CBPP: “States will spend just 2.3 percent more on Medicaid with the expansion than they would have without health reform, CBO finds. This 2.3 percent figure overstates the net impact on state budgets because it doesn’t reflect the large savings that states and localities will realize in health care spending for the uninsured. The Urban Institute estimates that states will save between $26 and $52 billion in this area from 2014 through 2019. The Lewin Group estimates the state and local savings at $101 billion.”
2) Medicaid Expansion = Economic Expansion and Jobs, Jobs, Jobs
CAP: “When hundreds of thousands of individuals in a state are gaining health care coverage, there must also be thousands of health care professionals available to care for them. Likewise, there will be an increased demand for equipment for medical tests, the production of extra beds, more maintenance jobs at growing health care facilities—the list goes on. In short, Medicaid expansion is an engine for job creation. According to the Health Policy Institute of Ohio, by 2015 Medicaid expansion will create at least 23,000 new Ohio jobs in health care and other related industries, increase the earnings of Ohio residents by at least $16.7 billion, and increase the state’s total economic activity by at least $18.6 billion from 2014 to 2022. In fact, costs to employers could total $876 million to $1.3 billion in the states that oppose, are leaning against, or remain undecided on expansion as the result of penalties for noncompliance with the Affordable Care Act.”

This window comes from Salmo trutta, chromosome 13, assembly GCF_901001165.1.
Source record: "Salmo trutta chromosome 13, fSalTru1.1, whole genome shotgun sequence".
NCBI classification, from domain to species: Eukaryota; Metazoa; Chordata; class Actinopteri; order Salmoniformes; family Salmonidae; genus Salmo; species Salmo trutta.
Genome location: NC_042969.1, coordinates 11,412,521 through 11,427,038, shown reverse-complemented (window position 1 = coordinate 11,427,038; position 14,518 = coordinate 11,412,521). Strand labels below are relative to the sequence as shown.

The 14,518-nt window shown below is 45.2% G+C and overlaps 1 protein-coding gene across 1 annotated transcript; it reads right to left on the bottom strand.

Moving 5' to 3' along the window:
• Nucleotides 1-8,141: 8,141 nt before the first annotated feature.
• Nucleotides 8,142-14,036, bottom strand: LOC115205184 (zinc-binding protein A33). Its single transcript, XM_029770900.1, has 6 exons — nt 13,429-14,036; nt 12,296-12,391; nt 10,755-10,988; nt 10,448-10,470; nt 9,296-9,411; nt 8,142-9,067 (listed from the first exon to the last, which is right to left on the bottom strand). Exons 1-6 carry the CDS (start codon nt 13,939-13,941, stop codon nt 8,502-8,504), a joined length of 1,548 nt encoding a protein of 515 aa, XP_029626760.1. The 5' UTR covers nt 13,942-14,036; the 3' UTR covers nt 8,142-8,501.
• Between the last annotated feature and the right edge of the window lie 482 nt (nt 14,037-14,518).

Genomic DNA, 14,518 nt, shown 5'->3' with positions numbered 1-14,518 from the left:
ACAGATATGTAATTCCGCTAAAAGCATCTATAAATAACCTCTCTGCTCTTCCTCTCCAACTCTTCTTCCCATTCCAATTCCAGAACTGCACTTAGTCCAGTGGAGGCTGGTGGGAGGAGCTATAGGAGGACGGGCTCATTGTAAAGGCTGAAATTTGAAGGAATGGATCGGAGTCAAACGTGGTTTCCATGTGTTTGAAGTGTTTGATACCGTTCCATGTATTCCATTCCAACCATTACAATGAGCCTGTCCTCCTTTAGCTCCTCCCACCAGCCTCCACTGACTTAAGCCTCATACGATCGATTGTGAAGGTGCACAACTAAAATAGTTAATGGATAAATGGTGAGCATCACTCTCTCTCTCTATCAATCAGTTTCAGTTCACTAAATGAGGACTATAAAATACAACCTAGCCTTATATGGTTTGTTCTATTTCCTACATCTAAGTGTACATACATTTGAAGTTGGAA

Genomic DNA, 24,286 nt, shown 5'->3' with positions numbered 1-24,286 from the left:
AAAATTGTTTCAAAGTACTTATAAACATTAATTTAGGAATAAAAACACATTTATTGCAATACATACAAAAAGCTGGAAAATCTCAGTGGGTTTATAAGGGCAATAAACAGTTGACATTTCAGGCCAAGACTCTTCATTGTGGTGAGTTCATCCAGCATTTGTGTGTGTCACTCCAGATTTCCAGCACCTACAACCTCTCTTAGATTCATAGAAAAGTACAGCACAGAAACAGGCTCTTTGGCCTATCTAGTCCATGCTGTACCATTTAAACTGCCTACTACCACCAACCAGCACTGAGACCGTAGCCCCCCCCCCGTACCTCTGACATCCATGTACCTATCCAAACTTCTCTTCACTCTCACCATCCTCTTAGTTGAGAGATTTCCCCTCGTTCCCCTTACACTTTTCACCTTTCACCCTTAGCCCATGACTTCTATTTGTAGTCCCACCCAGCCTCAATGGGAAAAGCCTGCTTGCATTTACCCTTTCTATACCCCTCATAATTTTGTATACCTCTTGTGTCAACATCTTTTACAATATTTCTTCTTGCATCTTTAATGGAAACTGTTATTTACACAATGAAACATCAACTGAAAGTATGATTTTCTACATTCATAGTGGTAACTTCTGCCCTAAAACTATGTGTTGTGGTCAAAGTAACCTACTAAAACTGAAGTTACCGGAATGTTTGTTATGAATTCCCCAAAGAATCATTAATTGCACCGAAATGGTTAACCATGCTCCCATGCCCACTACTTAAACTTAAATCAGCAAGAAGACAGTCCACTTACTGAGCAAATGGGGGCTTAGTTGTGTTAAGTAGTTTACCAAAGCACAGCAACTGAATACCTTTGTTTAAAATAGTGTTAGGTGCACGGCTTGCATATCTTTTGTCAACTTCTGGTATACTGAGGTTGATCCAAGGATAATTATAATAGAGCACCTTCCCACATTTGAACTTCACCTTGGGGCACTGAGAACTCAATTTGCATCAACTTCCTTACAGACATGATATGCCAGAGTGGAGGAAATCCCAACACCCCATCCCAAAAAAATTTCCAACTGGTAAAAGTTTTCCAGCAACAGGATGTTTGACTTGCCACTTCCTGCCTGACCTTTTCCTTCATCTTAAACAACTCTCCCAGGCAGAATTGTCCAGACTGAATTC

National Health Law Program: “New federal Medicaid dollars will travel through the state economy, improving employment, labor income, and capital income. New federal dollars will turn over multiple times in the state economy (for example, from physician to employee to grocer).”
3) Medicaid Expansion is Pro-Life.
A total of 17 million low-income children and adults are newly eligible for Medicaid between 2014 and 2022 under Obamacare. However, 5 million poor uninsured citizens are being denied the opportunity to get covered in states that refuse to expand Medicaid – and the cruel decision has potentially deadly consequences.
The chilling 2009 Harvard study that found 45,000 deaths are linked to lack of health coverage every year remains relevant to this day. The good news is that the National Health Law Program finds that “Medicaid Expansion will reduce adult death rates. In states that have already expanded Medicaid, mortality rates have been reduced significantly. Death rates were the greatest among adults between the ages of 35 and 64 years, people of color, and residents of low-income counties. Adults also experienced significant reductions in delays getting health care due to cost. Comparable states that did not expand Medicaid did not have similar results. A report in Tennessee concludes that expanding Medicaid coverage to 225,000 people would save 9 lives in the state every week for the next 10 years.”
4) Medicaid Expansion a Great Deal for Hospitals & Rural Hospitals Put in Jeopardy Without It